Exhausted from days of driving in search of shelter in northwest Syria, 38-year-old Ghossoon has no idea where her family will go after fleeing regime and Russian bombardment.
"Thank God we have this car to sleep in, even if it's not comfortable," she said, after parking the grey people-carrier by the side of the road.
"We've spent two nights in it so far," she said, sitting on a blanket and leaning back against the vehicle in Maaret Misrin, a town in Idlib province.
"This will be the third night. We'll stay in it again because we can't find anywhere else to go," she added.
By her side, Ghossoon's husband crouches with their baby daughter in his arms, while their young son, who is wrapped up in a winter coat, clutches a packet of plain biscuits.
Russia-backed regime forces have pounded Syria's last major rebel bastion over the past two months, forcing more than 580,000 people from their homes and onto the roads.
In the extremist-run region of some 3 million people, entire families have headed north in cars piled high with blankets, chairs and pans as they seek to survive the winter.
But many are struggling to find protection from the cold along the Turkish border, which was closed by Ankara in response to waves of displacement earlier in Syria's nine-year civil war.
Ghossoon and her husband have stuffed warm blankets and pillows in the back of their car, while they have strapped large plastic woven mats to the roof.
"We went to the camps, but there wasn't any space there," Ghossoon said.
"We looked for a home but the rent was really expensive. Where am I supposed to find the money?"
The average monthly rent in Idlib's northern countryside was around $150 per apartment before the latest wave of displacement; the few available are now priced as high as $350, according to an AFP correspondent.
On Wednesday, eight organisations called for an immediate ceasefire, describing the situation as a "humanitarian catastrophe".
Bahia Zrikem from Humanity Inclusion said, "there are simply more people than homes available."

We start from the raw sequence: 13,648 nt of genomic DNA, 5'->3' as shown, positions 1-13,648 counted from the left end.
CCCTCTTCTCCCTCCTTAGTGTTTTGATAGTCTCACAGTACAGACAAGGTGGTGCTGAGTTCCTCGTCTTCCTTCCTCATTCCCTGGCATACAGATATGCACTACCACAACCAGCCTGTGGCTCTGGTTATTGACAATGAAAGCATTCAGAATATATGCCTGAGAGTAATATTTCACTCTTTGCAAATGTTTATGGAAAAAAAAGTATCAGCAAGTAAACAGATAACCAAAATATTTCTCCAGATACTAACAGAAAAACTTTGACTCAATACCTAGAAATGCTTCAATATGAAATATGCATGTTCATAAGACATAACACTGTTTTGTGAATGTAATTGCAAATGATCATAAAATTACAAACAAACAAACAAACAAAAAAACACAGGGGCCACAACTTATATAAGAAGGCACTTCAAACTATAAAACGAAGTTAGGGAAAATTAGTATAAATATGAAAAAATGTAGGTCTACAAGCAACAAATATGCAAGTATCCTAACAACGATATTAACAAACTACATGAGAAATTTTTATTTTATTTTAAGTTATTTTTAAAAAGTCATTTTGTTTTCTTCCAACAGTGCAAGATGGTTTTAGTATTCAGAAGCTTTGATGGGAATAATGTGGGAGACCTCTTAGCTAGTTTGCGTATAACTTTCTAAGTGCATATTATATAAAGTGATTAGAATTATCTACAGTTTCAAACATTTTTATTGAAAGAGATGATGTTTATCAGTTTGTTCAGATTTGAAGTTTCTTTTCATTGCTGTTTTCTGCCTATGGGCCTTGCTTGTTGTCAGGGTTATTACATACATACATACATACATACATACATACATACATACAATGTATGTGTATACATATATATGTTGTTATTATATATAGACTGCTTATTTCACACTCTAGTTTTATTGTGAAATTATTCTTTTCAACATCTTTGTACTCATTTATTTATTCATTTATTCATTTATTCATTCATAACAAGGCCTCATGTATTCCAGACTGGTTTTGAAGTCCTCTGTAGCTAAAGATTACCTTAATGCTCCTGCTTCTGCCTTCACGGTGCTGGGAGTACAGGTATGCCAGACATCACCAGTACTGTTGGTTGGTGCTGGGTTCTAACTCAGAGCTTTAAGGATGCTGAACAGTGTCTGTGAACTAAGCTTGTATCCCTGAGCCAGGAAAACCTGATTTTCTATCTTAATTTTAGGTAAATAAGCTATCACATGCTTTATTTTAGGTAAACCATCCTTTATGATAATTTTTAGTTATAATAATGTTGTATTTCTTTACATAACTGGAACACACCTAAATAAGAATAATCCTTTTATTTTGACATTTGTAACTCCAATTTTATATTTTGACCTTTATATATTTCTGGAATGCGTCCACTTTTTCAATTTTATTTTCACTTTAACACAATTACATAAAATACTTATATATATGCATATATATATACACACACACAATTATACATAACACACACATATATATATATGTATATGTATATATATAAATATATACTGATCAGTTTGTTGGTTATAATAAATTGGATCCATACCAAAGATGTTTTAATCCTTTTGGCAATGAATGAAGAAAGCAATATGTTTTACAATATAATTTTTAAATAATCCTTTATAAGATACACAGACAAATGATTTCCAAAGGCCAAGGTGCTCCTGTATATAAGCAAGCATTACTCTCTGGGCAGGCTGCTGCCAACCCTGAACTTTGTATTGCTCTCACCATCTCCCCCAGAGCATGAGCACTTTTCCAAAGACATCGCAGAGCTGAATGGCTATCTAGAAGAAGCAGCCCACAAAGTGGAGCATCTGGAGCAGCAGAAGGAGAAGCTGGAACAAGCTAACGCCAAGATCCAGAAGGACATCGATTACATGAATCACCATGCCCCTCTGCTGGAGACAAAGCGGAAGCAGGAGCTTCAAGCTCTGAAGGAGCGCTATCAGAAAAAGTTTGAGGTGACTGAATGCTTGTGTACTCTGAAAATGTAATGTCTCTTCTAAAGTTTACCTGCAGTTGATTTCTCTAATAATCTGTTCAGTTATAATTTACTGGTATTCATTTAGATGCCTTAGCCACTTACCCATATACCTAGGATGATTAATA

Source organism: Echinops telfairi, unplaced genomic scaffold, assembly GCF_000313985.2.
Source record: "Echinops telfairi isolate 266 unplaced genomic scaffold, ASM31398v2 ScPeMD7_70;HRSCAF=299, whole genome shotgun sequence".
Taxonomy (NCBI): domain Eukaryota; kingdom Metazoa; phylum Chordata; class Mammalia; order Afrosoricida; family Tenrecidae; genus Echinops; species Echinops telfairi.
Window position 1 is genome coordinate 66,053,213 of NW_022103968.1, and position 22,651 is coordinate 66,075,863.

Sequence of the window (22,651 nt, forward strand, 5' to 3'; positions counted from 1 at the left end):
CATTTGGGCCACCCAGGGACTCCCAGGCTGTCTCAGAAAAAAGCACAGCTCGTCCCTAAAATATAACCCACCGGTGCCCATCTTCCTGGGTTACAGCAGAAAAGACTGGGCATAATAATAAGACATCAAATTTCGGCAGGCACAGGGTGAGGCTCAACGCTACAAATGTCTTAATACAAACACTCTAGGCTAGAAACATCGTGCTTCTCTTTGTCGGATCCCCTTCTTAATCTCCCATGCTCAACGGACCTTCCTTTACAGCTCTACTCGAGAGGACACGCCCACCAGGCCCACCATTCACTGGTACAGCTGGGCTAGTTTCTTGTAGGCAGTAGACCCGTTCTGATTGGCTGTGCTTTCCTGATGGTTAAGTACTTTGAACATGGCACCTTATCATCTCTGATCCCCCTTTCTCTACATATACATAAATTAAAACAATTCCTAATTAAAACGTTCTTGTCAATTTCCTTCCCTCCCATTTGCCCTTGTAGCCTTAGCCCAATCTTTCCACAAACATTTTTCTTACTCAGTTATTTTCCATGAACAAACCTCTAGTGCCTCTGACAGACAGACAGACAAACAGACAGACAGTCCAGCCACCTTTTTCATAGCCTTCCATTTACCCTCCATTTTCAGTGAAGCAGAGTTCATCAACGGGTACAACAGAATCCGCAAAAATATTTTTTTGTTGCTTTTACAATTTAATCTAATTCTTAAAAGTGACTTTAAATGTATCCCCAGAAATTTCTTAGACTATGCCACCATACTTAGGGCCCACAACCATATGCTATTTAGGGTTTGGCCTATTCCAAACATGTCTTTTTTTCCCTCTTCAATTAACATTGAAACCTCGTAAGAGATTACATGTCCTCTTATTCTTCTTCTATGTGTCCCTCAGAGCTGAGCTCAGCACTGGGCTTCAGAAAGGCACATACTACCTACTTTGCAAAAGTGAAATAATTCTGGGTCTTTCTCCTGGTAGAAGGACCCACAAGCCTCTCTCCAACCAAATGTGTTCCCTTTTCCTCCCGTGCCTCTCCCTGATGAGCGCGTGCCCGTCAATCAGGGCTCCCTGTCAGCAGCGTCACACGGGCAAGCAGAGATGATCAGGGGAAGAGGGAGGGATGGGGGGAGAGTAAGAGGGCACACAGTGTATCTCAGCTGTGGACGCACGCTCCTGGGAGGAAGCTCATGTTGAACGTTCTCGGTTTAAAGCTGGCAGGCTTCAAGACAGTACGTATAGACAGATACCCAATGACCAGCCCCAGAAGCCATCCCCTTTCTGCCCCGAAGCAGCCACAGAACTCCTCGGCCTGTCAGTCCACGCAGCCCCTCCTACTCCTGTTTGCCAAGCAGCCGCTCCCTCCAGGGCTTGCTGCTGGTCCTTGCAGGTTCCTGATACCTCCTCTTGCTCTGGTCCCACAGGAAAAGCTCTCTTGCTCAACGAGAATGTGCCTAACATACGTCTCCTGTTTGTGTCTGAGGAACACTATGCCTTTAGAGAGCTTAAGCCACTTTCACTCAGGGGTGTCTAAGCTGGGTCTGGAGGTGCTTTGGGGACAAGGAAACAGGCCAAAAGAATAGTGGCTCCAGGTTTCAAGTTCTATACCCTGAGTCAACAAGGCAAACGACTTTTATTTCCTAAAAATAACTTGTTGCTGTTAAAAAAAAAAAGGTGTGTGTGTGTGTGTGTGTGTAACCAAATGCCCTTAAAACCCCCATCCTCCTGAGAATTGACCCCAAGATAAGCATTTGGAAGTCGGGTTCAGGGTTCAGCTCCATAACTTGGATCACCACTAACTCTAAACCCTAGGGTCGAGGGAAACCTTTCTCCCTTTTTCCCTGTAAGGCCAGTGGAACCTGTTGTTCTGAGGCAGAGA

"Many of those who have fled are sleeping in their cars or camping by the side of the road."
In a newly-established camp on the edge of Maaret Misrin, tents made available for newcomers are already packed.
Entire families are sleeping on the muddy floor, with carpets, mattresses, and household appliances stacked around them, an AFP correspondent said.
Designed to host 350 families, the camp is now brimming with more than 800, and people keep flooding in.
Mustafa Haj Ahmad arrived in the camp only days ago along with 30 relatives, including his wife and seven children.
The 40-year-old said he fled fighting near his hometown of Sarmin carrying nothing but clothes.
When he arrived in the camp, he couldn't find a tent for his family.
"We have been sleeping under trees for the past two days," he told AFP.
Even though Mustafa can't afford to rent a house closer to the Turkish border, he said he is determined to head there.
"We will sleep in the olive groves; I don't know what else we can do."
According to the Norwegian Refugee Council, displacement camps are at five times their capacity and rental prices have skyrocketed in towns in Syria's northwest.
This has forced Alaa Aboud, 38, to relocate his family from northern Idlib to the provincial capital, only a few kilometres away from the frontline.
He now lives with his wife, five children, his two parents and his brother in an unfinished building in Idlib city.
The rudimentary cinderblock home doesn't have windows or doors installed.
The floors don't have tiles and the walls need painting.
A carpet and cushions are laid out on the floor.
"This place is better than others, at least we have a roof over our heads," Alaa said.
"But if the roof is destroyed over us, then it would be better to live in the mud," he added, fearing attacks on Idlib city.
Preparing for an eventual offensive on the city itself, he said he is looking for a plot of land further north, where he can pitch a tent.
But he said he hopes he won't need it.
"May God spare us," he said.
"We are tired."